with CATS in 1987, the producer would

make slightly nasty remarks when I’d try

to speak Dutch,’ he laughs and adds,

‘because it came out German, which was

then my working language. So I just

refused to say anything.’

Even though he’d been involved with the

production of CATS – everything from

dancing to directing – in Vienna, Paris

and Zurich, he had to have a word-forword,

literal translation of the Dutch

show, in English, in order to be able to

work on it.

‘I knew the show, but Gillian Lynne’s choreography

is based very much on the

words and what’s being said at the time.

And in translations, the words are not

always in the right place or expressed in

the same way. So if you have a gesture to

the moon,’ Yost lifts his arms to demonstrate,

‘but you’re no longer talking about

the moon, it can become either abstract

or it loses its immediacy. So you have to

know when the words fall and what

they’re actually saying at the time.’

Even now, with a fluency in Dutch (to

accompany his German and French language

skills) Yost hasn’t completely

weaned himself off of his native English.

Nor does he want to.

‘I just find it tiring when I’m speaking

Dutch all day long, especially when I’m

rehearsing. I’m actually creating in my

head in English, even if I’m not using

words,’ he explains. ‘And then before I’ve

actually thought it through, I’m explaining

it in a foreign language. I find that

difficult. After it’s all set and I’m just

explaining what I’ve already done, then

I’m fine. But when it’s forming, that

basic act of creation stays in English.’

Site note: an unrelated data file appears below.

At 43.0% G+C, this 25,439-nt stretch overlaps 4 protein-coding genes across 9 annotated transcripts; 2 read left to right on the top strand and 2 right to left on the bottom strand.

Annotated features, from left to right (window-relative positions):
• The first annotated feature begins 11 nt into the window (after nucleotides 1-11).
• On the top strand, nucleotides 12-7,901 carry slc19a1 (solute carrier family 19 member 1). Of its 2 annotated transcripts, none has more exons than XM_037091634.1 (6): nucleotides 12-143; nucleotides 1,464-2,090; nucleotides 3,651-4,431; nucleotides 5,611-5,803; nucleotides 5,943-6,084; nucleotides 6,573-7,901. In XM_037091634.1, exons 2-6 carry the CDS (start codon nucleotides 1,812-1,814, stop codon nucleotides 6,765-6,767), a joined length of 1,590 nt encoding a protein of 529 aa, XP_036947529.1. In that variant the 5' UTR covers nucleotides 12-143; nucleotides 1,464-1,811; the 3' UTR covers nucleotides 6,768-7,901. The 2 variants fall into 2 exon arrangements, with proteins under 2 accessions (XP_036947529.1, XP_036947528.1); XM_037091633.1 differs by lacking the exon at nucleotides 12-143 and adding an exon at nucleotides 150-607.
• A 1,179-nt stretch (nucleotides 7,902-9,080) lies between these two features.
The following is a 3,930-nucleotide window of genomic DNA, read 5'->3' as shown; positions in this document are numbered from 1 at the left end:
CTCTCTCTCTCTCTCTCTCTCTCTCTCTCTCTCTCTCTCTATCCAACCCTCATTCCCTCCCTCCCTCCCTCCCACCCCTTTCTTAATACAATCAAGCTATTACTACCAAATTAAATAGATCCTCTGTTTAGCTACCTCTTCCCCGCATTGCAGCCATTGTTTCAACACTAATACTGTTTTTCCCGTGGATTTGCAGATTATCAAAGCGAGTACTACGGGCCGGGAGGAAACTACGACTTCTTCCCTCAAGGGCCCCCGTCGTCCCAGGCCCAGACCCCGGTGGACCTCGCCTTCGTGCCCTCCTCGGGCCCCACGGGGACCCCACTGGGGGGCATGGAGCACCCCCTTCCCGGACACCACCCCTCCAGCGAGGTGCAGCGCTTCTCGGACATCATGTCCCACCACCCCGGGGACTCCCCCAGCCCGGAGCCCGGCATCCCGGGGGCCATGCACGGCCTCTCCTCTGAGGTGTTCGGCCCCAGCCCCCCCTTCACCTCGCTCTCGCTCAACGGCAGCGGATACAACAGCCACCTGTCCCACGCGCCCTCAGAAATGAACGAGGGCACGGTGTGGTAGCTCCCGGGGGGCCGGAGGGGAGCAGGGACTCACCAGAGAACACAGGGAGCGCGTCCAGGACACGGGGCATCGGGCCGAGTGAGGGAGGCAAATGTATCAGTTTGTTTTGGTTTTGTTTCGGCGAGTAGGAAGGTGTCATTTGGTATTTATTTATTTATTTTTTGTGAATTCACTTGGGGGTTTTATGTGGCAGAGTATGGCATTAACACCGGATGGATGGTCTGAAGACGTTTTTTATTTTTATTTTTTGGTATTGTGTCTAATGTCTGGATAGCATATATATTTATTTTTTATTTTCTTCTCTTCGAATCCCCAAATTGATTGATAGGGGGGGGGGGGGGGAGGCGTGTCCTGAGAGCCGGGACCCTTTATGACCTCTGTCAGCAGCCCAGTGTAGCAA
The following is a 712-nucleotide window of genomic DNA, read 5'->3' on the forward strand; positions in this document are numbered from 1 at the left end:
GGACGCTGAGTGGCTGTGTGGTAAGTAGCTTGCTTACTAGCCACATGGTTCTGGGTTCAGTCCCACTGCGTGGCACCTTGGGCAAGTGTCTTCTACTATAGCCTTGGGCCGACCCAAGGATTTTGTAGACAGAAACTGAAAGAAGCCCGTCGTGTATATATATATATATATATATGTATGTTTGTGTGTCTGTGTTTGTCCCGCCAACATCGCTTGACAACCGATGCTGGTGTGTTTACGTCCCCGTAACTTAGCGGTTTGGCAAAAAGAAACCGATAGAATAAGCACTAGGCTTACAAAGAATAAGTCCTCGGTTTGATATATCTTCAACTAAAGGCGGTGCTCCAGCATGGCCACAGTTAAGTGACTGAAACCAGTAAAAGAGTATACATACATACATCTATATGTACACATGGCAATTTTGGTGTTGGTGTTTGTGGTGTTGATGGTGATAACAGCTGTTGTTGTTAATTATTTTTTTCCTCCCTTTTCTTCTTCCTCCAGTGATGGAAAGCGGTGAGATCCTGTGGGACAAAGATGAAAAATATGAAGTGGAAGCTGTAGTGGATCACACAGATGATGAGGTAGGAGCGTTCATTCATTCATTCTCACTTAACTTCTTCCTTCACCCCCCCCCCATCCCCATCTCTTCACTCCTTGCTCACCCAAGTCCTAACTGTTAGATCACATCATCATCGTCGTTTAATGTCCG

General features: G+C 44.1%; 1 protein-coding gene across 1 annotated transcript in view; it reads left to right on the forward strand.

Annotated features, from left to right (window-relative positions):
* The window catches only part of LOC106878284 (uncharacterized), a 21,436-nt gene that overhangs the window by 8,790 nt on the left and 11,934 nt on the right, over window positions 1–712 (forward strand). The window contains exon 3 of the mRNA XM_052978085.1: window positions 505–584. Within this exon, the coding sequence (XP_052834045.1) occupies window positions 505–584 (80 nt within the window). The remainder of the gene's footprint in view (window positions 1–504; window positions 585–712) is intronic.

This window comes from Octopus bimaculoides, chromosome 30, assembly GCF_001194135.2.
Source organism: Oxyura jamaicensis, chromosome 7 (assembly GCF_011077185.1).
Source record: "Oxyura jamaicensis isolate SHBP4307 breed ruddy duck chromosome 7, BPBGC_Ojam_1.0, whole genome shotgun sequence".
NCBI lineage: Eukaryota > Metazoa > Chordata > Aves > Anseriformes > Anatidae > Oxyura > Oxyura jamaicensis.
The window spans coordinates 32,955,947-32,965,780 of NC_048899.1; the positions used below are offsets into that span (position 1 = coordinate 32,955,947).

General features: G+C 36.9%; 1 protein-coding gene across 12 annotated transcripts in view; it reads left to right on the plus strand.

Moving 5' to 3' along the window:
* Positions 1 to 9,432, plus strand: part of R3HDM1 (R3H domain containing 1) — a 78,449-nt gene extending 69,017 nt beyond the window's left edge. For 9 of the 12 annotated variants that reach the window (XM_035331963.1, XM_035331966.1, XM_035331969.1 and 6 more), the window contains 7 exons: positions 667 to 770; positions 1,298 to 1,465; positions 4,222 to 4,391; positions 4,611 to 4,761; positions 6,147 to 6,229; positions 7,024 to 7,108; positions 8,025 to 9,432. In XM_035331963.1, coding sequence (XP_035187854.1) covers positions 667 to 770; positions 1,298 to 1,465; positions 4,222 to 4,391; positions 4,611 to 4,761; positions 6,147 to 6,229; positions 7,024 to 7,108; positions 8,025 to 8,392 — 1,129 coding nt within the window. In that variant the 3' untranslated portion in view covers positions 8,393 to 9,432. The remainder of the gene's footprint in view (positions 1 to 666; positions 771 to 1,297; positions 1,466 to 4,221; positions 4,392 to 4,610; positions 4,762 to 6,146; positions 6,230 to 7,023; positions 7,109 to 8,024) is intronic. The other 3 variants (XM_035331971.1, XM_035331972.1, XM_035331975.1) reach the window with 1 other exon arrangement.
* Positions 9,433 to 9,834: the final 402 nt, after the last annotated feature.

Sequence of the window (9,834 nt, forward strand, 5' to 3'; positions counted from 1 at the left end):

Strangely enough, language played a role,

however minor, in Yost’s start in theatre –

dancing. A Biology major at City College

in New York, he’d always had an interest

in theatre. ‘I had fallen in love with theatre

when I was 14 in a radio dramatics

class, where I was much too shy and had

a slight stutter. In my third year of university

I dared myself to take a beginning

acting course. I absolutely loved it.’

That new passion (along with adventurous

friends and an uncertain lottery

number in the Vietnam draft) led Yost to

enter Tufts University’s theatre courses in

London. ‘In London I used everything

available. I went to community theatres; I

took lighting classes; I had a private

coach in mime – and I started dancing. It

was a whole new world and I just loved

it.’

That’s where the ‘language thing’ first

came in. ‘Dance gave me an “in” because

when I moved to London I had this horrible

Brooklyn accent,’ he recalls, in a voice

that defies its origins. ‘So I just shut my

mouth until I was ready to adapt my

speech. You don’t have to talk when you

dance.’

‘I could always move well. I had done

social dancing since I was seven when my

sister taught me to dance in front of the

television set, but there was no formal

training. I was just very musical.’

But after only 10 months of classes in

London, Yost found himself on stage. ‘For

a long time I was working, but I would

never call myself a dancer because I was